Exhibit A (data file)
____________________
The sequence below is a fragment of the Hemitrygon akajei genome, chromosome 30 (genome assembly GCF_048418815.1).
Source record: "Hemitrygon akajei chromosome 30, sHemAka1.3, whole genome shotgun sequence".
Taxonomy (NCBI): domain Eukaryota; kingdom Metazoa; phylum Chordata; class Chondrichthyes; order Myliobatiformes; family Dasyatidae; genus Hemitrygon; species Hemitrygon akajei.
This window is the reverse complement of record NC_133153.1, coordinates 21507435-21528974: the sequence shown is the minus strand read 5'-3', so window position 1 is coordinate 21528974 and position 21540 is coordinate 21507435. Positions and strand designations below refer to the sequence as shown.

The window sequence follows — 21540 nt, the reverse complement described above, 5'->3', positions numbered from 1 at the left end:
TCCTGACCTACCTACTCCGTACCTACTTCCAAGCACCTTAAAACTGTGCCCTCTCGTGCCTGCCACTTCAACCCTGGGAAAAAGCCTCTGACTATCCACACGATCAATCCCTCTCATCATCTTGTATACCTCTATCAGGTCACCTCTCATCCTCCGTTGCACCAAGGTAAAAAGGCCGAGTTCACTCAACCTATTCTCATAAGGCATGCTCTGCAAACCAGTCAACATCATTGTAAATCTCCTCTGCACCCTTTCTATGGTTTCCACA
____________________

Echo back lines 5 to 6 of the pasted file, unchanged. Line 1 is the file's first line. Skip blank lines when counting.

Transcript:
The window sequence follows — 21540 nt, the reverse complement described above, 5'->3', positions numbered from 1 at the left end:
TCCTGACCTACCTACTCCGTACCTACTTCCAAGCACCTTAAAACTGTGCCCTCTCGTGCCTGCCACTTCAACCCTGGGAAAAAGCCTCTGACTATCCACACGATCAATCCCTCTCATCATCTTGTATACCTCTATCAGGTCACCTCTCATCCTCCGTTGCACCAAGGTAAAAAGGCCGAGTTCACTCAACCTATTCTCATAAGGCATGCTCTGCAAACCAGTCAACATCATTGTAAATCTCCTCTGCACCCTTTCTATGGTTTCCACA